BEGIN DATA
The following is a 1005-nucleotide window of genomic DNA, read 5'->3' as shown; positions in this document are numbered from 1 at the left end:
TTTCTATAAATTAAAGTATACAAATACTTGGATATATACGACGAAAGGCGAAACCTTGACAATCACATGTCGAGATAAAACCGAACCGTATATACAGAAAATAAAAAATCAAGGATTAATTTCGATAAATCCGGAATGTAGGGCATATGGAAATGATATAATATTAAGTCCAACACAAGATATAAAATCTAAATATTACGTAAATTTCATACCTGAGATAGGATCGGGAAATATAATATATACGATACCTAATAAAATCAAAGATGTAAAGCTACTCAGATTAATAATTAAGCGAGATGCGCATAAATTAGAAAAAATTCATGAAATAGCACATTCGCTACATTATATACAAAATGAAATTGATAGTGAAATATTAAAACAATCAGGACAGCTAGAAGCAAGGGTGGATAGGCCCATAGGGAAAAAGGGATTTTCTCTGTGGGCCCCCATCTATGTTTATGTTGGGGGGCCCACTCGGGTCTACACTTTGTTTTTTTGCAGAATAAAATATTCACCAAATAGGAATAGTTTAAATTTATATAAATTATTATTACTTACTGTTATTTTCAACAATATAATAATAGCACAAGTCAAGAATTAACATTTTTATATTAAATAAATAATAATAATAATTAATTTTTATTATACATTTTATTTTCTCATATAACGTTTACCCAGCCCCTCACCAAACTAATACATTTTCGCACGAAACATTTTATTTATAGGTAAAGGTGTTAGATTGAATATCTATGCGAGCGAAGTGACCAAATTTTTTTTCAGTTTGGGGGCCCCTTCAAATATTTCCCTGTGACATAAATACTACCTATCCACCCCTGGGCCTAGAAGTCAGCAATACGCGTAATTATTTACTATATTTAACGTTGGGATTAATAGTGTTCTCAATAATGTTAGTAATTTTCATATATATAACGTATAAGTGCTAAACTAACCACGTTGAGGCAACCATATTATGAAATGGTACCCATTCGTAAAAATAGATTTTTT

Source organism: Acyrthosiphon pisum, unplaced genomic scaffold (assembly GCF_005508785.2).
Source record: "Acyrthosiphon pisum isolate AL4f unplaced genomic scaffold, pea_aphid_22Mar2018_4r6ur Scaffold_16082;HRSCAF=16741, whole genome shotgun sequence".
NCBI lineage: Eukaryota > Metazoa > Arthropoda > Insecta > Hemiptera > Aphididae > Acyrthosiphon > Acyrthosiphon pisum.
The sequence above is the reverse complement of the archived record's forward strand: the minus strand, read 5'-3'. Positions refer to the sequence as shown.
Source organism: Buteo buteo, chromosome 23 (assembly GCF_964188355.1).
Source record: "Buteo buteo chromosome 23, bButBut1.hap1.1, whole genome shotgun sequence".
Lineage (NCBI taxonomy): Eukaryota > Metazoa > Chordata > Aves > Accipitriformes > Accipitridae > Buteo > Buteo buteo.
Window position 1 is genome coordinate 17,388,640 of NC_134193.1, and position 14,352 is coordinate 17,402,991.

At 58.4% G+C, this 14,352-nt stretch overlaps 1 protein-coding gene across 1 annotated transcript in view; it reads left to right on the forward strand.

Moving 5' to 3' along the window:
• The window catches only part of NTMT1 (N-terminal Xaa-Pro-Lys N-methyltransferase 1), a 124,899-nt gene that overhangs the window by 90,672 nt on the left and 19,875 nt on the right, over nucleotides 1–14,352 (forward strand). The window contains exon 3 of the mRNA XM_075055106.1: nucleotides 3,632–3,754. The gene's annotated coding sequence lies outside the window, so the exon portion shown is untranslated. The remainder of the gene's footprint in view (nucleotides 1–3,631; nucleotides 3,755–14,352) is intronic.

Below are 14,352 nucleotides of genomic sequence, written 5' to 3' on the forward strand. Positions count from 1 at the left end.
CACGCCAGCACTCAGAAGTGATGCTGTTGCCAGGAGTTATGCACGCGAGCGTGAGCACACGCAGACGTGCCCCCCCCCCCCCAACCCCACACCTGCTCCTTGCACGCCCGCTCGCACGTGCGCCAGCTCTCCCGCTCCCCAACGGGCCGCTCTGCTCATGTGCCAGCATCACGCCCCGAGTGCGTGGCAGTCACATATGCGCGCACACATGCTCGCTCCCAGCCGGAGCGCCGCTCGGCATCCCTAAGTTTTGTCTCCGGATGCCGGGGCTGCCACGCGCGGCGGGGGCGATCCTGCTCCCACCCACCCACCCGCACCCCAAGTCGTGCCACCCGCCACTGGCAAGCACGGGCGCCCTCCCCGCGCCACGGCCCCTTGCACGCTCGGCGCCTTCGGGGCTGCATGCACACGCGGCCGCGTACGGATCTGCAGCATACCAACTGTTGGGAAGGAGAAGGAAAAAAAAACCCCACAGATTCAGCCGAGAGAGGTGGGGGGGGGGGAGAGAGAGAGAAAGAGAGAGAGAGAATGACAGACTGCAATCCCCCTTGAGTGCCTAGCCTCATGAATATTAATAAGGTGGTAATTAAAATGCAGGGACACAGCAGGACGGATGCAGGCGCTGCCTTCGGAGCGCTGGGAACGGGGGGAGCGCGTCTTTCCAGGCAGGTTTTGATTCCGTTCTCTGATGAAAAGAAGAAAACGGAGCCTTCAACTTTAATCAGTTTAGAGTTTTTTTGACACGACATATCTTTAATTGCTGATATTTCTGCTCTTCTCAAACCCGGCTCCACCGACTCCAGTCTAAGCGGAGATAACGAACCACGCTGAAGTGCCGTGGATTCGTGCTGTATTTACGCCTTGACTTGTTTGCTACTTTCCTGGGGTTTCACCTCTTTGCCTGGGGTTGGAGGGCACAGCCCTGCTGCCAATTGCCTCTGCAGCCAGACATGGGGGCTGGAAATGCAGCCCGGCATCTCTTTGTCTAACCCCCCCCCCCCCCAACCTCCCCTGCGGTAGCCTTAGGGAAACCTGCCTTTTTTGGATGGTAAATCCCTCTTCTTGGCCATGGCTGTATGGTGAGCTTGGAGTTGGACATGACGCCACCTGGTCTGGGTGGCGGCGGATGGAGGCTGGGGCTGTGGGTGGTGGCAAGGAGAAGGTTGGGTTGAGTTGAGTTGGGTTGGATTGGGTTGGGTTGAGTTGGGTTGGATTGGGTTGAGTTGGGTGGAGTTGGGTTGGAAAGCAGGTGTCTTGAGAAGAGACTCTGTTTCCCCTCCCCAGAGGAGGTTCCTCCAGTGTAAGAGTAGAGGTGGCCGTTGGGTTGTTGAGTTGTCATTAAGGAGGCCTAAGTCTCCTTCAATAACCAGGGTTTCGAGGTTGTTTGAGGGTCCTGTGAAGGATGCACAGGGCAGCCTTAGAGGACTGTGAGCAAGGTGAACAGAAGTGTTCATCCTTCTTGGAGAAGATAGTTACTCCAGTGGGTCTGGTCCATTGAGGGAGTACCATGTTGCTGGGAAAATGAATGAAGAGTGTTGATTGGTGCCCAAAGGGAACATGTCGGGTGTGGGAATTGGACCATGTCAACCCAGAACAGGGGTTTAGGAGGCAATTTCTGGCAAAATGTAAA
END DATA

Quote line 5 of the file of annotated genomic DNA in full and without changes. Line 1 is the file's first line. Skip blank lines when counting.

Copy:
NCBI lineage: Eukaryota > Metazoa > Arthropoda > Insecta > Hemiptera > Aphididae > Acyrthosiphon > Acyrthosiphon pisum.